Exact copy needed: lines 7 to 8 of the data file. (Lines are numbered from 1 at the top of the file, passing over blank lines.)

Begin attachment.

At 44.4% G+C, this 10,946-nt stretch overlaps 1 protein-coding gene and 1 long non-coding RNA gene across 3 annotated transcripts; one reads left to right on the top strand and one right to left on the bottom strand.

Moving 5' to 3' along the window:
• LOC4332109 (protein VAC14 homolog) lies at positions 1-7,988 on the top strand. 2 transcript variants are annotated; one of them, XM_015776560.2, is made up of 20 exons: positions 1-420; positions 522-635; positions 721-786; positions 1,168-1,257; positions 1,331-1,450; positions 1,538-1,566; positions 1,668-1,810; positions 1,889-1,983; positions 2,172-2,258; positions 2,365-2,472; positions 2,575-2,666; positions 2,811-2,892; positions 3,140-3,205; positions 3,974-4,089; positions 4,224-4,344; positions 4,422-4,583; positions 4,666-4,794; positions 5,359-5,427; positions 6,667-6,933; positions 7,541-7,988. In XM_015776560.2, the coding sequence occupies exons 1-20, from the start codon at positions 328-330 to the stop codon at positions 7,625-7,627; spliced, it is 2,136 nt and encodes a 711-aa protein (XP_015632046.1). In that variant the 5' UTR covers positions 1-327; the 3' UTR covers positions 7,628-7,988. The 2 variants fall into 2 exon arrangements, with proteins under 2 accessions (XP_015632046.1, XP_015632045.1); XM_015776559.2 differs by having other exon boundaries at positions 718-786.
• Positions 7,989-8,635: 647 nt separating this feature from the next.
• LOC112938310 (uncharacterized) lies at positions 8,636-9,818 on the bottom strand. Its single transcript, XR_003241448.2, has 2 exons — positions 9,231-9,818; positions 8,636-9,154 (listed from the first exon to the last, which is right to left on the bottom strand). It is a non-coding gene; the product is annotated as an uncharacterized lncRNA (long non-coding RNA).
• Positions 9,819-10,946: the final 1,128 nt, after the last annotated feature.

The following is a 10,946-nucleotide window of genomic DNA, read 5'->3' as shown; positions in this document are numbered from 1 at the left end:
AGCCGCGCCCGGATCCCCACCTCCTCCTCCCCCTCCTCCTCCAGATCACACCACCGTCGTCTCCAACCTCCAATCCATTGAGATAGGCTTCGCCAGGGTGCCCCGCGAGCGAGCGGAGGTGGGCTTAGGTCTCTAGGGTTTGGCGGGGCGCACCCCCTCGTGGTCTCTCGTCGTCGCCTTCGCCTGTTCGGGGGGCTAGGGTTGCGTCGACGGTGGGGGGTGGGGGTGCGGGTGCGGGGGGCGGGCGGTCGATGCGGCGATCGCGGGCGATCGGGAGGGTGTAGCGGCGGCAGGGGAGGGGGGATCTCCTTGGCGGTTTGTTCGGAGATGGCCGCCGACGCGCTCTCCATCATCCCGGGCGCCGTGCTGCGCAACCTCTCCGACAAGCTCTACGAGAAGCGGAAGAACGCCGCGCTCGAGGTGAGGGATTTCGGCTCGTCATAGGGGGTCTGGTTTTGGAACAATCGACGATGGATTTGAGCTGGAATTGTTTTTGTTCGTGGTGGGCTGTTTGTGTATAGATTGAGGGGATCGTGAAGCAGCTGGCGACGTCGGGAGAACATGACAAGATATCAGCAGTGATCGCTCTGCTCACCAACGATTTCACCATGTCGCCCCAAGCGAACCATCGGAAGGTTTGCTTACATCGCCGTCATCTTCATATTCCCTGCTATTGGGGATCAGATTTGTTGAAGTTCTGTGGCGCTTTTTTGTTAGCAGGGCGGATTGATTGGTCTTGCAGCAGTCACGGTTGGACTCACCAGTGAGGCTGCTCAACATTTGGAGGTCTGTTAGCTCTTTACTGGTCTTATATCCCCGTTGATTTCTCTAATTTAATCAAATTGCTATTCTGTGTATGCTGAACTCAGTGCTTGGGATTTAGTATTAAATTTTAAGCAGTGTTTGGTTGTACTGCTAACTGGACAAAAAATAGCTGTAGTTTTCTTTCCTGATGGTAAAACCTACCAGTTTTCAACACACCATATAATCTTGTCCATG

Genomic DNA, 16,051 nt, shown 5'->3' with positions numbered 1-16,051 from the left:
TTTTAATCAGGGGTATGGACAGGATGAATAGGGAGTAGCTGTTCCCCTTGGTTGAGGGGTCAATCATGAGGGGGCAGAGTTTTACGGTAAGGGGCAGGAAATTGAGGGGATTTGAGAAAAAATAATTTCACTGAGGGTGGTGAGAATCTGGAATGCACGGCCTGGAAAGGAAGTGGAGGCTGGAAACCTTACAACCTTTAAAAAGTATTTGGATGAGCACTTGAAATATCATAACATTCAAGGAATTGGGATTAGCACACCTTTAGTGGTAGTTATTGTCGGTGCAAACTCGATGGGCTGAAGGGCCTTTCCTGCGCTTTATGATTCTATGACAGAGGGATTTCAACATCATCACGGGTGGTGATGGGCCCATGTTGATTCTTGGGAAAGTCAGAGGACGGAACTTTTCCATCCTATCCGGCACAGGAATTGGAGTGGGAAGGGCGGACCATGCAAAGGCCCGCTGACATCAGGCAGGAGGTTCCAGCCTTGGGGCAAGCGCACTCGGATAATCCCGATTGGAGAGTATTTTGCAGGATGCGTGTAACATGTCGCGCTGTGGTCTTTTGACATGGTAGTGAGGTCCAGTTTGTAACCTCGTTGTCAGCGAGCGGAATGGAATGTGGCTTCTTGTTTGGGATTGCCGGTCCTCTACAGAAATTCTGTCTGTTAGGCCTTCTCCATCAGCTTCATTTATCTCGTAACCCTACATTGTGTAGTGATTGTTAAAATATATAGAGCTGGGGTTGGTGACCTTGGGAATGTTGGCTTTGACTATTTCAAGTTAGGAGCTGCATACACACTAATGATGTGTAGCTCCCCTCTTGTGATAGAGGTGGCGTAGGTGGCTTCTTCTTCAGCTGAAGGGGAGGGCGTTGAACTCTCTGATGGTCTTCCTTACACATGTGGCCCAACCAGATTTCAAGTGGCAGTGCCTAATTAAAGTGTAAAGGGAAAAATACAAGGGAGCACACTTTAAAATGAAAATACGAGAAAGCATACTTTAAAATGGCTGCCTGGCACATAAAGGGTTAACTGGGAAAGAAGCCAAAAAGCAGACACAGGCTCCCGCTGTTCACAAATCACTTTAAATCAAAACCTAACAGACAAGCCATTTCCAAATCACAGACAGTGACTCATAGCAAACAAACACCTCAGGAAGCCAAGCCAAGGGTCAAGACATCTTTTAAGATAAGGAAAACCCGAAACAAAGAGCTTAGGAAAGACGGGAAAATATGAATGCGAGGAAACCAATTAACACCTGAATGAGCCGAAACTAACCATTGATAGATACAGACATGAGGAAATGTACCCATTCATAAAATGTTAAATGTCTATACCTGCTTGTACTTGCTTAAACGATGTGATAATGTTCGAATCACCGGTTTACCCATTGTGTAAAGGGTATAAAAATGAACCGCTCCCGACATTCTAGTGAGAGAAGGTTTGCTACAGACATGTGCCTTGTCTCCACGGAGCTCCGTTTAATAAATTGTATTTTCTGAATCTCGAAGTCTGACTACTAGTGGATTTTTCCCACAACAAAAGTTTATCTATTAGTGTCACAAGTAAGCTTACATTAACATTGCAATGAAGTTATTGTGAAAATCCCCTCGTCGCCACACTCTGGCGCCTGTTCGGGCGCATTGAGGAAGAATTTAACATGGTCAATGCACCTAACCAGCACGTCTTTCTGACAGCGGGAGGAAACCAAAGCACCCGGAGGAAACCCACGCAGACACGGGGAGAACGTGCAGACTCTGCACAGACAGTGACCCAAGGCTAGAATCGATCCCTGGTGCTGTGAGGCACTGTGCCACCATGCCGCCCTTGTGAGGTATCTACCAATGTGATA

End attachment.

The following is a 10,946-nucleotide window of genomic DNA, read 5'->3' as shown; positions in this document are numbered from 1 at the left end:
AGCCGCGCCCGGATCCCCACCTCCTCCTCCCCCTCCTCCTCCAGATCACACCACCGTCGTCTCCAACCTCCAATCCATTGAGATAGGCTTCGCCAGGGTGCCCCGCGAGCGAGCGGAGGTGGGCTTAGGTCTCTAGGGTTTGGCGGGGCGCACCCCCTCGTGGTCTCTCGTCGTCGCCTTCGCCTGTTCGGGGGGCTAGGGTTGCGTCGACGGTGGGGGGTGGGGGTGCGGGTGCGGGGGGCGGGCGGTCGATGCGGCGATCGCGGGCGATCGGGAGGGTGTAGCGGCGGCAGGGGAGGGGGGATCTCCTTGGCGGTTTGTTCGGAGATGGCCGCCGACGCGCTCTCCATCATCCCGGGCGCCGTGCTGCGCAACCTCTCCGACAAGCTCTACGAGAAGCGGAAGAACGCCGCGCTCGAGGTGAGGGATTTCGGCTCGTCATAGGGGGTCTGGTTTTGGAACAATCGACGATGGATTTGAGCTGGAATTGTTTTTGTTCGTGGTGGGCTGTTTGTGTATAGATTGAGGGGATCGTGAAGCAGCTGGCGACGTCGGGAGAACATGACAAGATATCAGCAGTGATCGCTCTGCTCACCAACGATTTCACCATGTCGCCCCAAGCGAACCATCGGAAGGTTTGCTTACATCGCCGTCATCTTCATATTCCCTGCTATTGGGGATCAGATTTGTTGAAGTTCTGTGGCGCTTTTTTGTTAGCAGGGCGGATTGATTGGTCTTGCAGCAGTCACGGTTGGACTCACCAGTGAGGCTGCTCAACATTTGGAGGTCTGTTAGCTCTTTACTGGTCTTATATCCCCGTTGATTTCTCTAATTTAATCAAATTGCTATTCTGTGTATGCTGAACTCAGTGCTTGGGATTTAGTATTAAATTTTAAGCAGTGTTTGGTTGTACTGCTAACTGGACAAAAAATAGCTGTAGTTTTCTTTCCTGATGGTAAAACCTACCAGTTTTCAACACACCATATAATCTTGTCCATG